In August 1993 Sheck Exley did a dive in Busmansgat, South Africa.  The purpose of the dive was to reach the bottom of the cave and maybe set a world depth record.  The floor of the cave and been plumbed with a shot line to 866 feet (264 meters) and the current depth record had been set by Sheck in Mante Cave (Mexico) in 1989 at 867 to 881 feet (264-268 meters, part of the line ran at an angle and it was not possible to calculate an exact depth).  Sheck had taken 24 minutes to reach this depth in Mante because of the strong current.  In the still water in Busmansgat he hoped to reach the bottom in only 10 minutes.

Shecks’ major concern was a calculated narcotic depth equivalent to air at 266 feet (81 meters) so he did a series of air dives to a maximum depth of 412 feet (125 meters) in preparation.  He does not seem to have considered HPNS at all!  The article he wrote that was published in Underwater Speleology (Mar/Apr 1994) states that he used Heliair 7 (1/3 helium, 2/3 air) as the bottom mix but this is obviously a printing mistake as mixing 1/3 helium and 2/3 air would result 14 percent oxygen (Heliair 14) so he must have used 2/3 helium and 1/3 air.  This would result in 7 percent oxygen but also 26 percent nitrogen, far more than the 5 percent nitrogen found to be most effective in preventing HPNS at these depths.  However, the research dives took days to reach the bottom while Sheck was planning on doing the same decent in 10 minutes!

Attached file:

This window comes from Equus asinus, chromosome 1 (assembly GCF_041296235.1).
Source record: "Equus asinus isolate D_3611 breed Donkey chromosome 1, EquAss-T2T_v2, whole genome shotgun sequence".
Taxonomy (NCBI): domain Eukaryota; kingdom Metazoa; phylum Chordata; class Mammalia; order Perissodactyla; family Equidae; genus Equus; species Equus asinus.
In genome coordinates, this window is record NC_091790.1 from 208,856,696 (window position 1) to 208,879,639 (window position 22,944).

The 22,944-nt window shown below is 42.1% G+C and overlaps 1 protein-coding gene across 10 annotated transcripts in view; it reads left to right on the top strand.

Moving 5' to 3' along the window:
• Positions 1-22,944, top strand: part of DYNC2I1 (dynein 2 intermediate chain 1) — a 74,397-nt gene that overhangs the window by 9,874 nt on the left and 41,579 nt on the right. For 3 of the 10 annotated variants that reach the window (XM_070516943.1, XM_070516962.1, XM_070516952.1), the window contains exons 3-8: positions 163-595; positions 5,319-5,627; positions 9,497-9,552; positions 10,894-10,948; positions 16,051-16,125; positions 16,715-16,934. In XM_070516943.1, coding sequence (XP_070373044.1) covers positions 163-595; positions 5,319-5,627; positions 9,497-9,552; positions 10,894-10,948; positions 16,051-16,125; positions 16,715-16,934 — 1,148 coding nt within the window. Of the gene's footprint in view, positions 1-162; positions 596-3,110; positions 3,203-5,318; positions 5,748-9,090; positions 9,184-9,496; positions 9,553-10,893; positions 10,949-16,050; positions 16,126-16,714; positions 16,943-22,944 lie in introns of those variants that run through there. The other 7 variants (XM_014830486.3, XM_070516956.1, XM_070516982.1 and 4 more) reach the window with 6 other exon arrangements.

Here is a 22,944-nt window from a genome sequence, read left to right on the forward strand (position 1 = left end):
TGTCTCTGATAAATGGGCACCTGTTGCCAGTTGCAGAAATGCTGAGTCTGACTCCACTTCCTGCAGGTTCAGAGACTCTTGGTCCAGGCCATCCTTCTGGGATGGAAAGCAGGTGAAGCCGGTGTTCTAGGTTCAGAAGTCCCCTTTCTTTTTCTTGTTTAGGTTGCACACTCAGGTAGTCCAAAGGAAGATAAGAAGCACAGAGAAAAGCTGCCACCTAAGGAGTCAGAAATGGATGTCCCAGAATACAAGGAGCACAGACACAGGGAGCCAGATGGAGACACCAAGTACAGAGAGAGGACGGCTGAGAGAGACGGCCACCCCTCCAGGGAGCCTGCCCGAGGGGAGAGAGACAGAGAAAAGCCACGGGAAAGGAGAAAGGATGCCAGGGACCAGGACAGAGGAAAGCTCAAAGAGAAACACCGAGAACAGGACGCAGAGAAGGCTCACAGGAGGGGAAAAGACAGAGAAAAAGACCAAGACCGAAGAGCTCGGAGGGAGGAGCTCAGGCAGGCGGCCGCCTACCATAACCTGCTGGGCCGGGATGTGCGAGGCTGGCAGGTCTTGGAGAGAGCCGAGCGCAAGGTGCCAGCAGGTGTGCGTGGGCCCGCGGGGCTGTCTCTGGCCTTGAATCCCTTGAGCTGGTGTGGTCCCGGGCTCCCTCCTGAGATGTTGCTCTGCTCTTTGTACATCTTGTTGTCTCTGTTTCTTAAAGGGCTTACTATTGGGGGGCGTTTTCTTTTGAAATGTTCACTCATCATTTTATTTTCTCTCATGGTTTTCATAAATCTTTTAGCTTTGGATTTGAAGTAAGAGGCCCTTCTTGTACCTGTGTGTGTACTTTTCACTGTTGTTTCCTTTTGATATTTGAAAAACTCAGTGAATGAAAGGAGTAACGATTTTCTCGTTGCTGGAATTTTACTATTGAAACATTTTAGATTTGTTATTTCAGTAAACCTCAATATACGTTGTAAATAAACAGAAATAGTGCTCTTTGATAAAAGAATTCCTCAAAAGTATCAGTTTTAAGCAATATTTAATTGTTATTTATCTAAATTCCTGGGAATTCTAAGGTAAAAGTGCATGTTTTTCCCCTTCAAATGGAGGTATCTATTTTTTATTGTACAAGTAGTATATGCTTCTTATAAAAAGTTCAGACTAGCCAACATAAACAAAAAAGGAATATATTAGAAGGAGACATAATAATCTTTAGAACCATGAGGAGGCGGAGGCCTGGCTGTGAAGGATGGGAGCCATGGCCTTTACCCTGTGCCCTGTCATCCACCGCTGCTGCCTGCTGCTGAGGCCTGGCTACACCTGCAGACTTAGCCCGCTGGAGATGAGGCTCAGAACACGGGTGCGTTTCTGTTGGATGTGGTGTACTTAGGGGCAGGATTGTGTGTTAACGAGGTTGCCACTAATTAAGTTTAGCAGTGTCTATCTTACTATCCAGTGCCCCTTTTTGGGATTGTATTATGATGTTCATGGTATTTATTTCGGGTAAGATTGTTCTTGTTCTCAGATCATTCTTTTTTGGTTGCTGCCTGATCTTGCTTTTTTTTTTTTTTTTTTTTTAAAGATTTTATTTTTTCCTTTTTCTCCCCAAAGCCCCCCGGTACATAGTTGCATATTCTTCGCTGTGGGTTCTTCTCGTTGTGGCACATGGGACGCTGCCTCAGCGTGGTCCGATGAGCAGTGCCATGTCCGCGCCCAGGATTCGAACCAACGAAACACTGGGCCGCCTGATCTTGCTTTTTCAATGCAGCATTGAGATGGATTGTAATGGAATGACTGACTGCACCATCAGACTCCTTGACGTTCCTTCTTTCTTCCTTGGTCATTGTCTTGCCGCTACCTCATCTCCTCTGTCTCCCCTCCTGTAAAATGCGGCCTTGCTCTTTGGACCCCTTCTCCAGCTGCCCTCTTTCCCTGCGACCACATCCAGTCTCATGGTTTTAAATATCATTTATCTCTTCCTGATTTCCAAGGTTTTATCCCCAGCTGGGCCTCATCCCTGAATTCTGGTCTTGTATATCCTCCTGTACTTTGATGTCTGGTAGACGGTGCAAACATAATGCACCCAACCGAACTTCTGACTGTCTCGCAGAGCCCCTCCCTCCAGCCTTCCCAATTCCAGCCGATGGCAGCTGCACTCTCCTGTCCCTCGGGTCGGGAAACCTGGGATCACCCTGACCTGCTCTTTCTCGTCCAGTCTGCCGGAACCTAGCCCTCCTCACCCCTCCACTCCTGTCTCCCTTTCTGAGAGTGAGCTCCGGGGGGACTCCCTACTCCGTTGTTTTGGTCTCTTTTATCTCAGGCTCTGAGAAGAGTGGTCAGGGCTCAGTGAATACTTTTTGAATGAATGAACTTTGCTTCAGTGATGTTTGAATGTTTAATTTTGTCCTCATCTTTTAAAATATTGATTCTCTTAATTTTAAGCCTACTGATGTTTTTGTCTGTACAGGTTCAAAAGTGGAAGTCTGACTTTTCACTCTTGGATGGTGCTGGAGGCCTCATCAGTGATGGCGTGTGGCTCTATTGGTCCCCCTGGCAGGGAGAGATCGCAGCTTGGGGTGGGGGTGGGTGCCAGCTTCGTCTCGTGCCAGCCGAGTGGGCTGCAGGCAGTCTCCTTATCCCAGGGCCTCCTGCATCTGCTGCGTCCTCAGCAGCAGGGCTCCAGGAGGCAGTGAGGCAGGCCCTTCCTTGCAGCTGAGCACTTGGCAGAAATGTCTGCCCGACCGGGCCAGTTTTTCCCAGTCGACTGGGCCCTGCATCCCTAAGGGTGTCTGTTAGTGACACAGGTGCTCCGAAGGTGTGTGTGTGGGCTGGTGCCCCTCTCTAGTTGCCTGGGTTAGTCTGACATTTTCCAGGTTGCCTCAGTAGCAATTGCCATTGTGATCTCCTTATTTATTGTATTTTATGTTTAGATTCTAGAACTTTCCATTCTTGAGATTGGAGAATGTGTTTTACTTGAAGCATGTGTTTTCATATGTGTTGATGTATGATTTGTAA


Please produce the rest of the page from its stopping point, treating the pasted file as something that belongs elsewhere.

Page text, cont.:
During the dive Sheck descended at more than 100 feet (30 meters) per minute reaching 700 feet (210 meters) in less than 7 minutes.  At this depth he reported experiencing the following symptoms.  “Suddenly my field of vision became hundreds of small adjacent concentric circles, each of which had a tiny sparkling dot in the center.  My distance vision seemed to start blurring, and my skin began itching all over, then stinging.”  He attributed the symptoms to HPNS and inert gas counter-diffusion, paused for about a minute at 750 feet (228 meters) and then continued his descent at a slower rate (25 fpm, 7.6 mpm) on the assumption that the symptoms of HPNS were still far away.  “My entire body began trembling …. gradually escalating to uncontrollable shaking by the time I landed fins first on the bottom.”  “The HPNS was sufficiently alarming that I did not consider wandering down the slope to try for 900 feet.” Standing on the bottom it took almost a minute for Sheck to inject enough gas into his wings to become positively buoyant and start to ascend.  I suggest he was descending far faster than 25 fpm (7.6 mpm) and that he would have been unable to stop his descent if he had not landed on the bottom.

“The HPNS had left me by the time I reached 400 feet”.  Sheck had obviously experienced serious HPNS, even with a far higher percentage of nitrogen than had been used in the research chamber dives.  On 6 April, 1994 (about the time this article was published) Sheck died on a dive in Mante attempting to reach 1,000 feet (305 meters).

HPNS is a fascinating problem and one that current deep technical divers will definitely have to try and find some way to deal with.


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One Response to “High Pressure Neurological Syndrome”

  1. Steve Lewis
    19/08/2015 at 12:57 pm #

    David always manages to get to the point in the briefest time possible. Informed and informative. Thanks, mate.